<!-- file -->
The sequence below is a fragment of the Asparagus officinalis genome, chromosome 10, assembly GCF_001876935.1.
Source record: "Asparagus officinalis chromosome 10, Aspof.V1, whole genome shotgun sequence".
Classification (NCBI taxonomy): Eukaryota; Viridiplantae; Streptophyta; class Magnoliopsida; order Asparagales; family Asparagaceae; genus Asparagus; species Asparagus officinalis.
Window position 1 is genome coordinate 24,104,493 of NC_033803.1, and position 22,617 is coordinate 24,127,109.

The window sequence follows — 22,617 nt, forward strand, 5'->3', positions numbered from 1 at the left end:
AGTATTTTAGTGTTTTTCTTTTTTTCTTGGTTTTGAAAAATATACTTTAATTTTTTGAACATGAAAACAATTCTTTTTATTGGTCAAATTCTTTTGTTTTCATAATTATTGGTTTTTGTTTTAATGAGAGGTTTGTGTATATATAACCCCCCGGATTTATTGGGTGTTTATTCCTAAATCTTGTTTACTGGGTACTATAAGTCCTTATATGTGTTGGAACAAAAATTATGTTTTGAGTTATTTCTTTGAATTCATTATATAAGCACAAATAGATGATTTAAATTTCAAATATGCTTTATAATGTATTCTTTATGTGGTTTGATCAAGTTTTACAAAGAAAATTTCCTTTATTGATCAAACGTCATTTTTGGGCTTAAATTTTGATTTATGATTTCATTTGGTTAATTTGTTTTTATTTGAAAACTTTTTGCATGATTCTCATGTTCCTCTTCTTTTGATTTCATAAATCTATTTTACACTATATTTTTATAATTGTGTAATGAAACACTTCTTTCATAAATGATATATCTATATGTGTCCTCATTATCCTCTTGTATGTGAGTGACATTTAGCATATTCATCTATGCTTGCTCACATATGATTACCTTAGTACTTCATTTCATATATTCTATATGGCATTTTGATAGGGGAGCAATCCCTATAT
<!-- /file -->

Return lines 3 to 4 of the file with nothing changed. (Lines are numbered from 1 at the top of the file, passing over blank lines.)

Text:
Classification (NCBI taxonomy): Eukaryota; Viridiplantae; Streptophyta; class Magnoliopsida; order Asparagales; family Asparagaceae; genus Asparagus; species Asparagus officinalis.
Window position 1 is genome coordinate 24,104,493 of NC_033803.1, and position 22,617 is coordinate 24,127,109.